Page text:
Any manual job has a very remote risk of replacement. While robotics is becoming more capable and dexterous, it operates in highly constrained environments. It relies on sensors giving information about the world and then making decisions on this imperfect data.

AI isn't ready for this workspace just yet, the world is a messy and uncertain place that adaptable humans excel in. Plumbers, electricians and complex jobs in manufacturing for example, automotive or aircraft face little or no competition in the long-term.

However, AI's true impact is likely to be felt in terms of efficiency savings rather than outright job replacement. The technology is likely to find quick traction as an assistant to humans. This is already happening, especially in domains such as software development.

Rather than using Google to find out how to write a particular piece of code, it's much more efficient to ask ChatGPT. The solution that comes back can be tailored strictly to a person's requirements, delivered efficiently and without unnecessary detail.

Safety-critical systems

This type of application will become more commonplace as future AI tools become true intelligent assistants. Whether companies use this as an excuse to look to reduce workforces becomes dependent on their workload.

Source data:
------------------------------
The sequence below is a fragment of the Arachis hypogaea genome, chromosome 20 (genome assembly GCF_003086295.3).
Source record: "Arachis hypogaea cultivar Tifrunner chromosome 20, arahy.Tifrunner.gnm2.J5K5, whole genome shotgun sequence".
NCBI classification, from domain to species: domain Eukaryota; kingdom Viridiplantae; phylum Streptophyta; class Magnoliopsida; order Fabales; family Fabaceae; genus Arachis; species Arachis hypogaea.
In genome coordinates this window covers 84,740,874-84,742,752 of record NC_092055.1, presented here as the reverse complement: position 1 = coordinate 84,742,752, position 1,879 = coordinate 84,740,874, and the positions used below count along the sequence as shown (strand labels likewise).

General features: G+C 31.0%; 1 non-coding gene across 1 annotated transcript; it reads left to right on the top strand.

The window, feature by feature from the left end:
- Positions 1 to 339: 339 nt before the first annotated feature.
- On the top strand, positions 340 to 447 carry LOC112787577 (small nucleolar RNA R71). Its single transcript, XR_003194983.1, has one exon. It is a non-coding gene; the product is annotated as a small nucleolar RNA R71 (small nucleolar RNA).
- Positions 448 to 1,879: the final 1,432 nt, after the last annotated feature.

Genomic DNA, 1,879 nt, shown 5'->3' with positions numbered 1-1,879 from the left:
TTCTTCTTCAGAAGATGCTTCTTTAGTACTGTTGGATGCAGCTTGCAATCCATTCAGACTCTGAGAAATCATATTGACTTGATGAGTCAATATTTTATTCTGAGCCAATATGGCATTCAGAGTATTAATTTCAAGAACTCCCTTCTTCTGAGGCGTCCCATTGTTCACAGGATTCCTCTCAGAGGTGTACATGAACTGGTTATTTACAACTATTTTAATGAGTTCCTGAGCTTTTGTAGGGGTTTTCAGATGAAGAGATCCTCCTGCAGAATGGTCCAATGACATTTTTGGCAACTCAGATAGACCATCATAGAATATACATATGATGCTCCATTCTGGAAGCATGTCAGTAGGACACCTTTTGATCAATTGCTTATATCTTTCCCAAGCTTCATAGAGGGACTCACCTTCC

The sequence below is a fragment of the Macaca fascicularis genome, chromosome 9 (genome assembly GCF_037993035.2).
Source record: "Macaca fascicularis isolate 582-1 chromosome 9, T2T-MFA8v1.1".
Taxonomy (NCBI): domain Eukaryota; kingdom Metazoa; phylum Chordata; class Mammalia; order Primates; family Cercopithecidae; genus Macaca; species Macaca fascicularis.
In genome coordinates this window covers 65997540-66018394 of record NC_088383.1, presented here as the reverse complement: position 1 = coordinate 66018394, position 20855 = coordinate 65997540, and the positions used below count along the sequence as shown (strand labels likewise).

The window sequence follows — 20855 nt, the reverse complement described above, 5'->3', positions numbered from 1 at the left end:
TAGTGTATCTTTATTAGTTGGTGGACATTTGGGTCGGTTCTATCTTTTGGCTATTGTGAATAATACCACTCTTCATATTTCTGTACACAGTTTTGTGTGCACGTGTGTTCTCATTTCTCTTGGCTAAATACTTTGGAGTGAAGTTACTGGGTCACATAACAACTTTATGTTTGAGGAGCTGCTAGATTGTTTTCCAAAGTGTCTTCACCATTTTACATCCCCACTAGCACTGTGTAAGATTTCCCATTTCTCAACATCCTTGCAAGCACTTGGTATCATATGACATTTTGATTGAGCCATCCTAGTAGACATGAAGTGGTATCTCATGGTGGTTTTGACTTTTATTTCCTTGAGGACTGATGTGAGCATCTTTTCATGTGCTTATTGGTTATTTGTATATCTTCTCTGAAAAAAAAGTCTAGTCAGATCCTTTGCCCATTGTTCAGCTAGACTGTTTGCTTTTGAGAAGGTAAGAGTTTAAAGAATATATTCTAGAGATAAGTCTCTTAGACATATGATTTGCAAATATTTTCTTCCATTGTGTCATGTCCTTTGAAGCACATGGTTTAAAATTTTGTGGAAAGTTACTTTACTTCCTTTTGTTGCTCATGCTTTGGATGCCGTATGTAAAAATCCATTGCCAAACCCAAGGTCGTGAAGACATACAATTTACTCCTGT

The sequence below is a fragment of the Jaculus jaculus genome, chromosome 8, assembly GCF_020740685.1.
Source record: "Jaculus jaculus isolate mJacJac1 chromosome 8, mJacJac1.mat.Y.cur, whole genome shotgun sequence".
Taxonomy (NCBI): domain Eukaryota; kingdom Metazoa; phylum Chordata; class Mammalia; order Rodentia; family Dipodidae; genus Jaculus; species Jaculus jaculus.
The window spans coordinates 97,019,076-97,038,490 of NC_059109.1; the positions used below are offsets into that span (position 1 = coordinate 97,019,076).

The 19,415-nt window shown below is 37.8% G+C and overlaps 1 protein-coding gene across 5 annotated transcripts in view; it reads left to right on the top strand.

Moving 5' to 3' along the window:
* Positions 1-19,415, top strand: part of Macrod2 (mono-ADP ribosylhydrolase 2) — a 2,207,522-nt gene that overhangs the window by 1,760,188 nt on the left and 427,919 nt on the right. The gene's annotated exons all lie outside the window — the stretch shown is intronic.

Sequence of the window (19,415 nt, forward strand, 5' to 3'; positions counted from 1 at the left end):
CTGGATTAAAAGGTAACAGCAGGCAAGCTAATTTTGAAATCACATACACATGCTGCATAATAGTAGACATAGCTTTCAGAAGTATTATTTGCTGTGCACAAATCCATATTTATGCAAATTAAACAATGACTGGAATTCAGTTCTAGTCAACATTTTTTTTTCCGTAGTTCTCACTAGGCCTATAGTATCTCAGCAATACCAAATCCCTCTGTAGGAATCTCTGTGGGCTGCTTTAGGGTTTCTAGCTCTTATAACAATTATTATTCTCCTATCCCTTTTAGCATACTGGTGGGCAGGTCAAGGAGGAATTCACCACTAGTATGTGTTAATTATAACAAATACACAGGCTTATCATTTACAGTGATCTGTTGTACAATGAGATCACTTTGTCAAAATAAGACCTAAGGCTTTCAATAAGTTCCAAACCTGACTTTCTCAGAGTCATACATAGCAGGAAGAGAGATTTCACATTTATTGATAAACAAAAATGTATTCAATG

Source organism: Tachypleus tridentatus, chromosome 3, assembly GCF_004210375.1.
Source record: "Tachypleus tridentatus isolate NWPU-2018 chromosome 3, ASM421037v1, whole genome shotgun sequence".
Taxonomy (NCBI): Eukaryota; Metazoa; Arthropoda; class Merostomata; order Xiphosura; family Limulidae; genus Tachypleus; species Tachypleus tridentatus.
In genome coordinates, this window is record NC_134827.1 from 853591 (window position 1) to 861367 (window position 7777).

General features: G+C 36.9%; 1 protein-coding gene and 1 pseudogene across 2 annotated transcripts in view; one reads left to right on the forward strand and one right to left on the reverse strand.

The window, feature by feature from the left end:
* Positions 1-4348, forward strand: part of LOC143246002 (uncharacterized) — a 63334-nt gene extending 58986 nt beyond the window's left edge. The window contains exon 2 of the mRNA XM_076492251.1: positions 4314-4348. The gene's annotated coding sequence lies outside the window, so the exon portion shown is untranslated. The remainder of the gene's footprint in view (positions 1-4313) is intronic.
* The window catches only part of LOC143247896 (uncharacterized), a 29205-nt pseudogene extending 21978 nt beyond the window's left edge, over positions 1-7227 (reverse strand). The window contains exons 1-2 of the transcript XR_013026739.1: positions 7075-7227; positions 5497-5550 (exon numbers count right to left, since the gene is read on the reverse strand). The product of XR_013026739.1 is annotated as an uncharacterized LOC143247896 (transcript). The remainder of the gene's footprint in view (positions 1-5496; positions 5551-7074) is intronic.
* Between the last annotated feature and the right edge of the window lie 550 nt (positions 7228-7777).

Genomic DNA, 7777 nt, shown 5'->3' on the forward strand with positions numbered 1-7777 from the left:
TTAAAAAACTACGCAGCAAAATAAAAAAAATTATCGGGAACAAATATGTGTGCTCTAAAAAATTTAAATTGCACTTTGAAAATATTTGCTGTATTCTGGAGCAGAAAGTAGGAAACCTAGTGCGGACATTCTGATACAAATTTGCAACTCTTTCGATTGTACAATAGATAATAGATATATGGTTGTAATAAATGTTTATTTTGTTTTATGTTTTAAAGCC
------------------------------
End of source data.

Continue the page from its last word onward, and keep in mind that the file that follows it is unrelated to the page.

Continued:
As the UK is suffering a shortage of Stem (science, technology, engineering and mathematics) graduates, especially in disciplines such as engineering, it's unlikely that there will be a loss of jobs in this area, just a more efficient manner of tackling the current workload.

This relies on staff making the most of the opportunities that the technology affords. Naturally, there will always be scepticism, and the adoption of AI into the development of safety-critical systems, such as medicine, will take a considerable amount of time. This is because trust in the developer is key, and the simplest way that it develops is through having a human at the heart of the process.

This is critical, as these LLMs are trained using the internet, so biases and errors are woven in. These can arise accidentally, for example, through a person to a particular event simply because they share the same name as someone else. More seriously, they may also occur through malicious intent, deliberately allowing training data to be presented that is wrong or even intentionally misleading.